This week, Dubai-based Arabtec Construction was preparing to start on its first project in Europe: the AED10bn ($2.7bn) Okhta Centre in St Petersburg, Russia.
Overseas expansion is nothing new for Gulf companies in other sectors. While Arabtec was celebrating its win, Sultan Ahmed bin Sulayam, chairman of Dubai-based port operator DP World, was in Peru for the start of construction on a container terminal near Lima.
But construction firms have until now tended to restrict themselves to projects in the region. That is changing as the expertise they have gained in their home markets becomes more sought after beyond the Gulf.
The iconic nature of tall towers means that cities around the world are increasingly looking to them as a way to establish themselves. When searching for firms with the relevant experience to help them, the Gulf is an obvious place to start.
Arabtec’s win in St Petersburg is a sign that the region is now beginning to take the lead when it comes to high-rise buildings. It could be just the start. The leading building contractors in the Gulf are being approached for projects in Europe and Asia, and many will take the opportunity to diversify their client base and risk exposure by taking on opportunities in new markets.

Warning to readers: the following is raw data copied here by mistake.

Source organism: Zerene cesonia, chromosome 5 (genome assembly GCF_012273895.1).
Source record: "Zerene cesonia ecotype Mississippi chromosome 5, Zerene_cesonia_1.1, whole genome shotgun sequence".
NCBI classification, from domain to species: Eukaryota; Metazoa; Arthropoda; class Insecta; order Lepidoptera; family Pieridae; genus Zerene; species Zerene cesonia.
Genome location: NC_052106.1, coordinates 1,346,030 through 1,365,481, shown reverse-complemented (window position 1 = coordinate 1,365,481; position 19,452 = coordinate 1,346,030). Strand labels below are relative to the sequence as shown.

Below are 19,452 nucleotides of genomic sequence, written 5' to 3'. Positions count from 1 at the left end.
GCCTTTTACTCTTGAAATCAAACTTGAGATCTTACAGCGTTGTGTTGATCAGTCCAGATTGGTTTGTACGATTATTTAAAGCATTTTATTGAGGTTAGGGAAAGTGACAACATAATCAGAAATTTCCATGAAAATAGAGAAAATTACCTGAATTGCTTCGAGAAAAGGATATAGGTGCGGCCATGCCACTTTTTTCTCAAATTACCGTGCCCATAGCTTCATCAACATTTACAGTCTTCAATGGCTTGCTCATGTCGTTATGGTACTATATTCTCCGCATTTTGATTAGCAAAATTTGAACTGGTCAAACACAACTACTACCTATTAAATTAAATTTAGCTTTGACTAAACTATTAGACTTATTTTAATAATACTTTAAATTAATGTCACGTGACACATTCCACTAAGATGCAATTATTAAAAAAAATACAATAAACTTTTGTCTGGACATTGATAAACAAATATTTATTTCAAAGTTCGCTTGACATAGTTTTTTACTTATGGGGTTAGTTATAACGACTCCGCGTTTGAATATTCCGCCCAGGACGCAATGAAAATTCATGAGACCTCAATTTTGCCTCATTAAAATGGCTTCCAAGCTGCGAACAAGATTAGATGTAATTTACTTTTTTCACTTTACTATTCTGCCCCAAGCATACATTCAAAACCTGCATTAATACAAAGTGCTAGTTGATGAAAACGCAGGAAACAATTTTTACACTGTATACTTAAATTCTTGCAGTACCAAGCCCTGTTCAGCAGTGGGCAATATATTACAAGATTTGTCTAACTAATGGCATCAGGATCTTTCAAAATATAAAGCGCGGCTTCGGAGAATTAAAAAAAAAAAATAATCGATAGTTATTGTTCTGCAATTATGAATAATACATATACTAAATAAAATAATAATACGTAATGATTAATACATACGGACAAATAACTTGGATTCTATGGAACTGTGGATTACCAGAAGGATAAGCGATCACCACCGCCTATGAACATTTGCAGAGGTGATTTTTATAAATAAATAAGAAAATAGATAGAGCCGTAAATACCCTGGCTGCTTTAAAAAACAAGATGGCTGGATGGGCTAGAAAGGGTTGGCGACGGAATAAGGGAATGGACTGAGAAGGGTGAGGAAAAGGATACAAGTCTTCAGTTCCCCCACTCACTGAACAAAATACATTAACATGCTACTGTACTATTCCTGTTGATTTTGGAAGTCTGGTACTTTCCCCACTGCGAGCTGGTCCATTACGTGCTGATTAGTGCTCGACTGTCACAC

The region’s expertise does not stop at high-rise. Over the past five years, airports, offshore islands, vast mixed-use developments, bridges, metro systems and canals have all been built.
While new projects in the Gulf could keep most companies busy for years to come, contractors now have an opportunity to make their mark on a far bigger scale.